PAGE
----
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Charlotte Barton facts for kids

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Charlotte Atkinson (1796–1867) was the author of Australia's earliest known children's book. The book titled A Mother's Offering to her Children: By a Lady, Long Resident in New South Wales. Sydney: Gazette Office was published in 1841.

Anonymously published, the book was originally attributed to Lady J.J. Gordon Bremer, the wife of Sir James John Gordon Bremer. However, extensive research by Marcie Muir supports its attribution to Charlotte Barton.

Early life

Charlotte Waring was born in 1796 and christened on 13 March 1796 at St Mary's, Marylebone, London. Her parents were Albert Waring and his wife Elizabeth Turner.

Arrival, and life, in Australia

In 1826 Charlotte Waring came to New South Wales to take up a position as governess to the family of Hannibal Hawkins Macarthur. She became engaged during the voyage to James Atkinson, a highly respected agriculturalist and author of the first substantial book on Australian farming. They married in 1827. The couple settled at Atkinson's property Oldbury in the Southern Highlands of New South Wales. They had four children, including the author and naturalist Caroline Louisa Waring Calvert (née Atkinson). The children appear, slightly disguised, as the four children of the book. Charlotte's father, Thomas Albert Waring, died in 1829. She is mentioned in his will as the wife of James Atkinson in NSW.

James Atkinson died in 1834, and Charlotte married Oldbury's overseer George Bruce Barton in March 1836. He became insane and Charlotte was forced to separate from him.

Charlotte left Oldbury with her children bound for Budgong and later moved to Sydney. Her guardianship of her children was resoundingly confirmed as of 6 July 1841 in a decision by C.J. Dowling of the Supreme Court of New South Wales.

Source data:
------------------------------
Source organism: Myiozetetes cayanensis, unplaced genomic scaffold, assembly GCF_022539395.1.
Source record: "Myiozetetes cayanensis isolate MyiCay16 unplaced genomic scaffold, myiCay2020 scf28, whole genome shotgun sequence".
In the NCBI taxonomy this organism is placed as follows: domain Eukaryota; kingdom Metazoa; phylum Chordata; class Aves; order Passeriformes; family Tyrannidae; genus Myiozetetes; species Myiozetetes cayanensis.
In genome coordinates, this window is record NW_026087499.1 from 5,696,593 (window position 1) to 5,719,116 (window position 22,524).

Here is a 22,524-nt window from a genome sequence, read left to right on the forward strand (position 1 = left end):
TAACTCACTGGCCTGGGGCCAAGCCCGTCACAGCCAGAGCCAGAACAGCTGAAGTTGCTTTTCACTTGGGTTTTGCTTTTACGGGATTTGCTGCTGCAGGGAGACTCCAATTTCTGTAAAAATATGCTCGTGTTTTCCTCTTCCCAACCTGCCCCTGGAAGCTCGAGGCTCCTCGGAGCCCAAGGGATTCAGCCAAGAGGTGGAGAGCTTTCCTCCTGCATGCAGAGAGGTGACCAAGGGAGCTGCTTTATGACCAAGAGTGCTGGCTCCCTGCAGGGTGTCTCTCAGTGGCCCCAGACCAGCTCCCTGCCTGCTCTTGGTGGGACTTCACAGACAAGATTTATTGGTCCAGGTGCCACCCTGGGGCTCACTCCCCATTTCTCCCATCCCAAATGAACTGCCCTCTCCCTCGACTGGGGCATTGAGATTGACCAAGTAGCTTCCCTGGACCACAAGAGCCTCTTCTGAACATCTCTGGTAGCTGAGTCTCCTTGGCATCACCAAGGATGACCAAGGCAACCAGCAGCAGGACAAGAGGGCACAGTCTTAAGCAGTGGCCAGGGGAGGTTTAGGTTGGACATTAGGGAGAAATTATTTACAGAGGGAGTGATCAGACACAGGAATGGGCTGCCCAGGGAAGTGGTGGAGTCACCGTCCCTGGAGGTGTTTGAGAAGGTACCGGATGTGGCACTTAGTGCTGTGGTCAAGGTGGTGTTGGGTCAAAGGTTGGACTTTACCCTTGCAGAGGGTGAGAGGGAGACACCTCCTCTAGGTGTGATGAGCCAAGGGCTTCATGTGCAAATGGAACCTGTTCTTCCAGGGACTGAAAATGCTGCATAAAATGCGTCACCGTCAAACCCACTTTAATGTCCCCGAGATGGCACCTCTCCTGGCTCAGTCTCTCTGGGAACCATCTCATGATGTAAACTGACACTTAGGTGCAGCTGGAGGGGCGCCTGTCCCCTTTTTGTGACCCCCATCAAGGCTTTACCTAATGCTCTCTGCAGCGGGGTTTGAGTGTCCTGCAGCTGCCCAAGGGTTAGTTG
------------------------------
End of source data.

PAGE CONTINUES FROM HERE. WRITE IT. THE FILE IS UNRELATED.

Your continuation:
It being made manifest, therefore, that Mrs. Barton is herself competent to educate her children either by herself or by any competent assistance under her own eye, it would require a state of urgent circumstances to induce the Court to deprive them (all of whom are under thirteen years of age) of that maternal care and tenderness, which none but a mother can bestow.

After winning legal custody of her children, Charlotte returned to Oldbury, where she died in 1867.

A Mother's Offering

A Mother's Offering, which predates subsequent Australian literature for the young by a decade, is written in the genre of children's conversation textbooks, a dialogue between mother and children, reflecting the importance of family conversation to education in the home in the nineteenth century, and follows the pattern of literature by Jean-Jacques Rousseau in its expository question-and-answer format concluding in pious moralising. It is not a dull tract however; Charlotte drew on her own experiences in the colony, and probably on actual conversations with her children, in preparing a stimulating, often exciting text that presents children with local adventures and Australian heroes for the first time. It is an excellent example of the influence women had on the community through the education of their children, though the children's questions and reactions are gendered; Clara being interested in botany and Julius in hunting.

The book covers a variety of topics, from natural history, often as an example for human morality, to geology, shipwrecks and the customs of the Australian Aborigines. Some parts are quite lurid, such as her description of the wreck of the Charles Eaton, a ship that went down in the Torres Strait in 1834. Life's dangers were a frequent theme of 19th-century Australian children's fiction.

The book was published by George William Evans (1780–1852), a surveyor who had arrived in Port Jackson in 1802. He led the expedition which crossed the Great Dividing Range in 1813. He returned to England in 1826 but came back to Australia in 1832 and set up as a bookseller and stationer.

As a collector's item

The book is very rare and it commands high prices; in April 2005 a copy fetched $48,000. In July 2011 another auctioned by Treloars sold for $25,000 and on 12 June 2011 her "workbook", a 30-page book of illustrations with pen, ink & watercolour drawings that was created as a gift to her daughter Jane Emily on her thirteenth birthday in 1843, sold at auction for $70,000 to a private bidder.

Atkinson family

Most of the work of the talented Atkinson family is in the State Library of NSW, where many pages are dignified not by one hand, but "Atkinson family". Here though we can see a direct source for the known work, dated, personal, and full of the quiet and tender observation that conjured so much fully realised work that now makes up our understanding of a life in the new colony. A brilliant and dazzling jewel. Provenance: The Atkinson family.

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